Lochore, John Alexander (1915-1944)
Sherborne School, UK, Book of Remembrance for former pupils who died in the Second World War, 1939-1945.
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Credit: Sherborne School Archives, Abbey Road, Sherborne, Dorset, UK, DT9 3AP.
Details: John Alexander Lochore (1915-1944), born 22 October 1915, son of Sir James Lochore, Kt., J.P., and Lady Lochore, of Chearsley Hill, Aylesbury, Buckinghamshire. Married to Hazel Mary Lochore (nee Brooke) and lived at Midfearn Cottage, Ardgay, Ross-shire, and later at Burgie Main House, Forres, Morayshire, with their two children Hamish John Lochore and Fiona Margery Lochore.
Attended Alton Burn School, Nairn.
Attended Sherborne School (The Green) September 1929-July 1934; 6th form; School Prefect; Head of House; XXX Blazer (1932); Class Leader with Badge; 1st Class Gym; Gym Squad (1933-34); Sergeant in OTC; member of Duffers.
Hertford College, Oxford.
Seaforth Highlanders Territorial Army, 1937.
WW2, Major in the Seaforth Highlanders (The Duke of Albany's). Killed in action at Tourville, near Caen, Normandy, on 30 June 1944, aged 28.
Banneville-la-Campagne War Cemetery, Calvados, France, XIII. E. 5 www.cwgc.org/find-war-dead/casualty/2323293/lochore,-john...
Sherborne School: War Memorial Staircase; Book of Remembrance; The Green roll of honour.
Obituary in 'The Shirburnian', December 1944: 'John Alexander Lochore, Major, Seaforth Highlanders, was a School Prefect and Head of his House. He joined the Territorial Army in 1937, and obtained a commission in the Regular Army just before the outbreak of war. He was killed in action in Italy in July 1944.'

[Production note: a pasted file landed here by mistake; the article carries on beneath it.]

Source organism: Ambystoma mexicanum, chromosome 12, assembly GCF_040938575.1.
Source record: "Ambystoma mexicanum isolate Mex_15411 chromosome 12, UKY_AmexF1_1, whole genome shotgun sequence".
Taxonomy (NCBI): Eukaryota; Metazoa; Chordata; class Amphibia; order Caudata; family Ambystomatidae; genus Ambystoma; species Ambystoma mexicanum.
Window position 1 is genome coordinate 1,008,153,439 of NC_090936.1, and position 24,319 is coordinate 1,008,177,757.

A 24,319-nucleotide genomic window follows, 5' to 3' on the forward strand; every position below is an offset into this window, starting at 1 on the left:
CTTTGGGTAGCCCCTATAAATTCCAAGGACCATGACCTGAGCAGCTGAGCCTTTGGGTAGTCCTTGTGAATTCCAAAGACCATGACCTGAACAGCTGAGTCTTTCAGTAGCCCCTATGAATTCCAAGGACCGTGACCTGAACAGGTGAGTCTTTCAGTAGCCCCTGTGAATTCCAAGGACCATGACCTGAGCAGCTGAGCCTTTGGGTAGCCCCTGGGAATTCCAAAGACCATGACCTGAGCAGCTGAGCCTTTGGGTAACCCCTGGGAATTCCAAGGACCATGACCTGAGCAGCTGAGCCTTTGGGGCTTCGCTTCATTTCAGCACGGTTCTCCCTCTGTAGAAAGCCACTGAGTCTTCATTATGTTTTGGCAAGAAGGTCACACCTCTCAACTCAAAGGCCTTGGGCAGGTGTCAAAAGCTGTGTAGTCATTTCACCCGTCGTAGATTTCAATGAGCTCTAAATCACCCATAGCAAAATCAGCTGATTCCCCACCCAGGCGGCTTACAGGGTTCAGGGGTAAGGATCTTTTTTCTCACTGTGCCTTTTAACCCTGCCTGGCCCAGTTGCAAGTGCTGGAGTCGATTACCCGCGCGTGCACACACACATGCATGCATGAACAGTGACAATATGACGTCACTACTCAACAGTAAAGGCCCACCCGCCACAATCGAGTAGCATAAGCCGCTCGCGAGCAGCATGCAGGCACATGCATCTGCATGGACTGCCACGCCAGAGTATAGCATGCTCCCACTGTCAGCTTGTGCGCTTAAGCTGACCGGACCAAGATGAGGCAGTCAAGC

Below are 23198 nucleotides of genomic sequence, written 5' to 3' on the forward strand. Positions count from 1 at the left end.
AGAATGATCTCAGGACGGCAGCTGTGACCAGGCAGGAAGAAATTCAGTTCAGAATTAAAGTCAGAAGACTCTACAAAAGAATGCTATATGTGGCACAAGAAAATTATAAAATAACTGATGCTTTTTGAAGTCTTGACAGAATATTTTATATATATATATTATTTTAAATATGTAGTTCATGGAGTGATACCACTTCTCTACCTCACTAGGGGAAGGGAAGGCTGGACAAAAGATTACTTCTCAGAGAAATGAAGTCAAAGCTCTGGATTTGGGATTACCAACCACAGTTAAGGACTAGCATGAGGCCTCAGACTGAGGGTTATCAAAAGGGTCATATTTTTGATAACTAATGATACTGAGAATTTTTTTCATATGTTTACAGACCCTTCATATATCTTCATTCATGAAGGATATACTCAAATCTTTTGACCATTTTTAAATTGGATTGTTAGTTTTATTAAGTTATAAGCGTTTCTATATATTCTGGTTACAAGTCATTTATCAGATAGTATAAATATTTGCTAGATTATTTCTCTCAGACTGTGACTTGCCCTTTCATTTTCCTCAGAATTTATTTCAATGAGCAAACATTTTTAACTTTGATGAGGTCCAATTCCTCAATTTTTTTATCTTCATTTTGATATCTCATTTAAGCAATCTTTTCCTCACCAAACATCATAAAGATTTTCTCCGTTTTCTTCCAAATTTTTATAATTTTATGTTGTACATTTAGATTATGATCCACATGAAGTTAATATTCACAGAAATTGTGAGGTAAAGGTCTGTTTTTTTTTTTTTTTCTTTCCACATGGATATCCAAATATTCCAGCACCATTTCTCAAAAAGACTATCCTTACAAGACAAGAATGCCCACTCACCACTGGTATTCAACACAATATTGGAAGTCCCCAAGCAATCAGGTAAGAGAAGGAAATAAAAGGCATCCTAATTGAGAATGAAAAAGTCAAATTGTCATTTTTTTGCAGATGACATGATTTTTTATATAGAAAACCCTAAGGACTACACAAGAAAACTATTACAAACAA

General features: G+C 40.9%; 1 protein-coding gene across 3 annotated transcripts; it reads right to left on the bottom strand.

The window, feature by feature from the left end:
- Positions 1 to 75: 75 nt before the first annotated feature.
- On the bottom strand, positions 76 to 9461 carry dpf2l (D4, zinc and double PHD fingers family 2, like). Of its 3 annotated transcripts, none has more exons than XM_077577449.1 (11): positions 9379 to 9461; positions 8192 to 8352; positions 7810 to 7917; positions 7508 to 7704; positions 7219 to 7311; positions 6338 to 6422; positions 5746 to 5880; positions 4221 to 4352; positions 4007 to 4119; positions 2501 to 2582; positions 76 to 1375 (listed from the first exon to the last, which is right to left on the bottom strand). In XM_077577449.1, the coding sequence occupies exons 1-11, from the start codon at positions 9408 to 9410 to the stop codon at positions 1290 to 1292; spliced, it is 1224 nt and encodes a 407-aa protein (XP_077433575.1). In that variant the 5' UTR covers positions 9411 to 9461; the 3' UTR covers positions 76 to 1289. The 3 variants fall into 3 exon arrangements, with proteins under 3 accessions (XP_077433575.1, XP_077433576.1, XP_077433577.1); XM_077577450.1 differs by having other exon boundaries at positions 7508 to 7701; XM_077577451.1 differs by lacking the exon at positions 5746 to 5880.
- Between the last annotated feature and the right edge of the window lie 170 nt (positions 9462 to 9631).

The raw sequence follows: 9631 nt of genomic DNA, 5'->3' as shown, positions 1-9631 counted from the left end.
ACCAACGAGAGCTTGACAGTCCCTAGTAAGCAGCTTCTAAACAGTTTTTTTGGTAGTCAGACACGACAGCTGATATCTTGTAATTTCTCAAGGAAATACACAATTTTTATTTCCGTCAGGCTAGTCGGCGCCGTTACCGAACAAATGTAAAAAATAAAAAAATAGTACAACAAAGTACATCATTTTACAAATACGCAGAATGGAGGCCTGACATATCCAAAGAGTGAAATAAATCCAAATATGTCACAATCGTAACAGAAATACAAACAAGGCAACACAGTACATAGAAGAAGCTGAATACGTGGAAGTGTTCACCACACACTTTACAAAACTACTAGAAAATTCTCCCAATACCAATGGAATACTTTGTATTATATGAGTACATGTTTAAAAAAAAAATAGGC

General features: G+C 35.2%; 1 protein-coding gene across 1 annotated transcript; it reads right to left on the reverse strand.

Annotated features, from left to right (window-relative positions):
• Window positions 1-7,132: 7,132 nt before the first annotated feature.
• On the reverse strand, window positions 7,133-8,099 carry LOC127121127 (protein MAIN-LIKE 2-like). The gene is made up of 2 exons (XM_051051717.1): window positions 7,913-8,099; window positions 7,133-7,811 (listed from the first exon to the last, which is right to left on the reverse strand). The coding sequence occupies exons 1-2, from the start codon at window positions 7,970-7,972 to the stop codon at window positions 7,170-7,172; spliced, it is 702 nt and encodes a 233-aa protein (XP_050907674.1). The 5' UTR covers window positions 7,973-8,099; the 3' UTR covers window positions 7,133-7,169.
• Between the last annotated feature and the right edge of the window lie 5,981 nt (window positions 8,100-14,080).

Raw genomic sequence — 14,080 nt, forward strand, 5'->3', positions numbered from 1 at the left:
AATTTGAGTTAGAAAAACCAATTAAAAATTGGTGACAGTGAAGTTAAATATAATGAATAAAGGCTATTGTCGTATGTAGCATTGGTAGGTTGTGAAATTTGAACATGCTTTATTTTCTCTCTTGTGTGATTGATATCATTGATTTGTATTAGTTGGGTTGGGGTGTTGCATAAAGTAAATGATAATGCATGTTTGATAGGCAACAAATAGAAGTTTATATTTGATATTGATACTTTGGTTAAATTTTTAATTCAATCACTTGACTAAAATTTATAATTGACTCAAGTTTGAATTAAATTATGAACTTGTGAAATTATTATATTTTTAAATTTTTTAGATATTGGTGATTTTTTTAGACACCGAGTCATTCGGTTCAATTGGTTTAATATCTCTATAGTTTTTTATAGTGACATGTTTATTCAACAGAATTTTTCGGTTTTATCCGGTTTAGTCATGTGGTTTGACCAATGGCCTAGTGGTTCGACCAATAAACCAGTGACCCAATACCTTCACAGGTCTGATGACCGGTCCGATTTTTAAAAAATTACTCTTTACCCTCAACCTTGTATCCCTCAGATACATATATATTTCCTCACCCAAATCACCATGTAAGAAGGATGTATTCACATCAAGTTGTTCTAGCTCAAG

Old Shirburnian Society Annual Report, November 1944:
'Lochore, John Alexander (c 1929-1934) was a School Prefect and Head of The Green. On leaving he went to Hertford College, Oxford and on going down was engaged in farming. He joined the Seaforth Highlanders (T.A.) and at the time of his death in action was a Major. A correspondent in The Times writes: "He was small in stature but full in heart, a keen all-round sportsman whose good-humoured face was more often than not puckered up with his tremendous sense of fun. His character was a near perfect blend of chivalry, generosity, humour and common sense. His standards were high, but his demands on others never so hard as those he imposed on himself. The whole brigade regarded the loss of John Lochore as a personal one, and never have troops been so determined to get their own back. He was the finest and bravest little man that I have ever had the privilege to meet. His example will remain with many." '